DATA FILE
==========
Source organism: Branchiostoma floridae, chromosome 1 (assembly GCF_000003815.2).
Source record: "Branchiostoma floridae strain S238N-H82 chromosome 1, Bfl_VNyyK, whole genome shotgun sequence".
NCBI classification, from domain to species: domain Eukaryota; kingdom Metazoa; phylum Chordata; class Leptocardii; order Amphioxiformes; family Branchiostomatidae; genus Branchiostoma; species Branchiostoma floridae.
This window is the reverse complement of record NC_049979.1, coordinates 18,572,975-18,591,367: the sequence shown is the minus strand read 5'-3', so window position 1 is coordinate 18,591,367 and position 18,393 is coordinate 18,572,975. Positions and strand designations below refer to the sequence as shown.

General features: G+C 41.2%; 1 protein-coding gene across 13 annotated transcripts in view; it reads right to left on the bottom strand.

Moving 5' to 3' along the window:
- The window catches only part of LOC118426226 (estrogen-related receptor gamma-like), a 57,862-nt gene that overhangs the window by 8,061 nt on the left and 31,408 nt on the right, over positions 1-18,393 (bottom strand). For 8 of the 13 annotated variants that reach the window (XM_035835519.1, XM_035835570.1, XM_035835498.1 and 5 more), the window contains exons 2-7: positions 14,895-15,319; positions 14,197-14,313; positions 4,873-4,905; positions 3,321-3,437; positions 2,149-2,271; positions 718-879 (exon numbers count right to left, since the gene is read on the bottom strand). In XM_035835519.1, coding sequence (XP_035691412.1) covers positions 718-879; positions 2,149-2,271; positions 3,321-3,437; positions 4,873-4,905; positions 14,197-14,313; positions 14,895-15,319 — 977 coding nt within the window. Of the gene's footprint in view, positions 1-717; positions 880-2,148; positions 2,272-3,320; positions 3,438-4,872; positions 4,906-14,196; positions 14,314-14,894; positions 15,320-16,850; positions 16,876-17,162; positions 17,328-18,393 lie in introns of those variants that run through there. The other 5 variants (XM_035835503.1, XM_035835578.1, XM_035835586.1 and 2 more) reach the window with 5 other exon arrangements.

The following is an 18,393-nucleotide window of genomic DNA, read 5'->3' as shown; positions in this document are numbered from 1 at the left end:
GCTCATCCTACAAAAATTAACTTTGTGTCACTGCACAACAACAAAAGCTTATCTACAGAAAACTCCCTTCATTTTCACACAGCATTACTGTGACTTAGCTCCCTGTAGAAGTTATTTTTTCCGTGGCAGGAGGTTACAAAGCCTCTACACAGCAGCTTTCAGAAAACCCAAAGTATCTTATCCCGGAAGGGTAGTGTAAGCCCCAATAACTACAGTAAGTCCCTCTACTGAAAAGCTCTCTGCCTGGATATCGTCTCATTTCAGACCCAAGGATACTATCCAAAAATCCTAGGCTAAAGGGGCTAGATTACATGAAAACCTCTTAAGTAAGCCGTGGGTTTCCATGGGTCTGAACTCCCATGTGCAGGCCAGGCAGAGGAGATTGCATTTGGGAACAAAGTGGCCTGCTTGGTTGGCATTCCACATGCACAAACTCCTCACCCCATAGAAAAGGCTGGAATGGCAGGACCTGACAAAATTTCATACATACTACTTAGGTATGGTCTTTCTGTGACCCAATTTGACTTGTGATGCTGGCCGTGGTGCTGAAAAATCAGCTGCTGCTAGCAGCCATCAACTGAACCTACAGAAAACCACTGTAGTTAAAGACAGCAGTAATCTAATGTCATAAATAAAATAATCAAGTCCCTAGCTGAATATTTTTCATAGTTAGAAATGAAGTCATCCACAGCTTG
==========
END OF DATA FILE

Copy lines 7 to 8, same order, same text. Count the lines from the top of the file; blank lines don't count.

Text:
- The window catches only part of LOC118426226 (estrogen-related receptor gamma-like), a 57,862-nt gene that overhangs the window by 8,061 nt on the left and 31,408 nt on the right, over positions 1-18,393 (bottom strand). For 8 of the 13 annotated variants that reach the window (XM_035835519.1, XM_035835570.1, XM_035835498.1 and 5 more), the window contains exons 2-7: positions 14,895-15,319; positions 14,197-14,313; positions 4,873-4,905; positions 3,321-3,437; positions 2,149-2,271; positions 718-879 (exon numbers count right to left, since the gene is read on the bottom strand). In XM_035835519.1, coding sequence (XP_035691412.1) covers positions 718-879; positions 2,149-2,271; positions 3,321-3,437; positions 4,873-4,905; positions 14,197-14,313; positions 14,895-15,319 — 977 coding nt within the window. Of the gene's footprint in view, positions 1-717; positions 880-2,148; positions 2,272-3,320; positions 3,438-4,872; positions 4,906-14,196; positions 14,314-14,894; positions 15,320-16,850; positions 16,876-17,162; positions 17,328-18,393 lie in introns of those variants that run through there. The other 5 variants (XM_035835503.1, XM_035835578.1, XM_035835586.1 and 2 more) reach the window with 5 other exon arrangements.

The following is an 18,393-nucleotide window of genomic DNA, read 5'->3' as shown; positions in this document are numbered from 1 at the left end: